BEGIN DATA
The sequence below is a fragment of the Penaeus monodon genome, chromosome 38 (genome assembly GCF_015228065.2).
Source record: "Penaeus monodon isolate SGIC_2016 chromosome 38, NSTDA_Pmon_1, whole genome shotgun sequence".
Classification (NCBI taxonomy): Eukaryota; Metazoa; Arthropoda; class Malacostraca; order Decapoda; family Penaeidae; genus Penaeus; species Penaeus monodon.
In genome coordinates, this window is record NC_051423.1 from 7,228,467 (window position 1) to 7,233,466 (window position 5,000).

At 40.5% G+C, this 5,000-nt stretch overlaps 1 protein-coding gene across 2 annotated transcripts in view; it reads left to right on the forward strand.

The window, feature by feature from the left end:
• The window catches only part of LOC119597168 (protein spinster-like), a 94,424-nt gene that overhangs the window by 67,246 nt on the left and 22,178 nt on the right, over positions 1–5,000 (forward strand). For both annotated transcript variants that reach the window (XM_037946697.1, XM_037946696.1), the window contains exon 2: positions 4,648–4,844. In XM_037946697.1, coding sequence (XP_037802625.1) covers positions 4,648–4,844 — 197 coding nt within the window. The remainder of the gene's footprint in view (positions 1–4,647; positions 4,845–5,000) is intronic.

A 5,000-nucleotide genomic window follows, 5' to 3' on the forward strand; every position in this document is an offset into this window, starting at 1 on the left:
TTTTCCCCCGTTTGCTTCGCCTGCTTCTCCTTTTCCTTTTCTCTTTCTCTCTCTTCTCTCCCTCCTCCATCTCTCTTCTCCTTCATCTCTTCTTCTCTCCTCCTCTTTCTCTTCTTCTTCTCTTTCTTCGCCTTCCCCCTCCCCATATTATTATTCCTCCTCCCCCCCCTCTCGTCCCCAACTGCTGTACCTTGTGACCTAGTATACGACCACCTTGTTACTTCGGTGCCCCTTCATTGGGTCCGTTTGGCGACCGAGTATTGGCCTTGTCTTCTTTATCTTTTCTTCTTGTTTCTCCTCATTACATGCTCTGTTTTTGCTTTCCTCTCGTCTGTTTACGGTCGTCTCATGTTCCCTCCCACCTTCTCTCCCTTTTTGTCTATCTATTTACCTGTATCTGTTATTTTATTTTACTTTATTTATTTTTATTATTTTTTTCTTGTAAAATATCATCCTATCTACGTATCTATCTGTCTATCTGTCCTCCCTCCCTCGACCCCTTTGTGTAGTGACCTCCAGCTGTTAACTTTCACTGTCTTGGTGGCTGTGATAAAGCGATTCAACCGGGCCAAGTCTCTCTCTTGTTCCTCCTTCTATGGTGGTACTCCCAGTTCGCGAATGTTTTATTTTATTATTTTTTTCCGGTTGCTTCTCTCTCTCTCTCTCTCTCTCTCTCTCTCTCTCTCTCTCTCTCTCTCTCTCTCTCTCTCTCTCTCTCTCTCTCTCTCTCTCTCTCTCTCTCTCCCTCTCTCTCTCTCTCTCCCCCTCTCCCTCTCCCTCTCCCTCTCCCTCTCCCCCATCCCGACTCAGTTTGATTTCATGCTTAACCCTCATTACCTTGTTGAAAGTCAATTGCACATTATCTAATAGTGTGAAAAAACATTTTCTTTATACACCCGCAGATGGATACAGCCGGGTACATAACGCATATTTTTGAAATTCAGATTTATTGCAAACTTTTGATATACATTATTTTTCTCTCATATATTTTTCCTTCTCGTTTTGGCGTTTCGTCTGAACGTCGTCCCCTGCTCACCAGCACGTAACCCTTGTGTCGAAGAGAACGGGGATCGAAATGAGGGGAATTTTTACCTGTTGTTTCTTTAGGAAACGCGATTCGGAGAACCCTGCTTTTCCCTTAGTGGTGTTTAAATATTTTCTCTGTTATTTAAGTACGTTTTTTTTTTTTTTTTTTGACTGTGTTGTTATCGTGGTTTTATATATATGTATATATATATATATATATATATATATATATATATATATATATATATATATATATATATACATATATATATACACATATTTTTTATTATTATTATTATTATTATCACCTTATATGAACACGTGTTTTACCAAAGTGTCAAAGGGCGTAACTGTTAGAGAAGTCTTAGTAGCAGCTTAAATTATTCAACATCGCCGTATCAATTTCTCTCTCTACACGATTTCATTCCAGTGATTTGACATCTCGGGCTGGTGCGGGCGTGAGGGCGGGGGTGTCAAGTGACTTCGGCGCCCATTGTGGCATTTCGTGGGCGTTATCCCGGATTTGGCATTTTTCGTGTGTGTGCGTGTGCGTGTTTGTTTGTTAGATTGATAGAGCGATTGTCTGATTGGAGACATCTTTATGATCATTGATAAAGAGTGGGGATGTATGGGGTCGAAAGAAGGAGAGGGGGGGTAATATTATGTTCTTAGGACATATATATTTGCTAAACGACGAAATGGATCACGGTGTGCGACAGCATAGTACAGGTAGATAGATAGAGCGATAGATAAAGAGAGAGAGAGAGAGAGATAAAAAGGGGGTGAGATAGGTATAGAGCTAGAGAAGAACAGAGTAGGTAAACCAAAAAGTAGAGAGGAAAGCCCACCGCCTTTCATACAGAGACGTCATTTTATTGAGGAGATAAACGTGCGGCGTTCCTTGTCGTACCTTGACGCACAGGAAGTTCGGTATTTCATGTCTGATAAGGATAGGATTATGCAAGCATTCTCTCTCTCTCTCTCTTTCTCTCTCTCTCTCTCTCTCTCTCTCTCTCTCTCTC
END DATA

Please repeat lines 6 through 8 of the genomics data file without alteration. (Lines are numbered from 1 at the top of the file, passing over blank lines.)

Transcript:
The window, feature by feature from the left end:
• The window catches only part of LOC119597168 (protein spinster-like), a 94,424-nt gene that overhangs the window by 67,246 nt on the left and 22,178 nt on the right, over positions 1–5,000 (forward strand). For both annotated transcript variants that reach the window (XM_037946697.1, XM_037946696.1), the window contains exon 2: positions 4,648–4,844. In XM_037946697.1, coding sequence (XP_037802625.1) covers positions 4,648–4,844 — 197 coding nt within the window. The remainder of the gene's footprint in view (positions 1–4,647; positions 4,845–5,000) is intronic.

A 5,000-nucleotide genomic window follows, 5' to 3' on the forward strand; every position in this document is an offset into this window, starting at 1 on the left: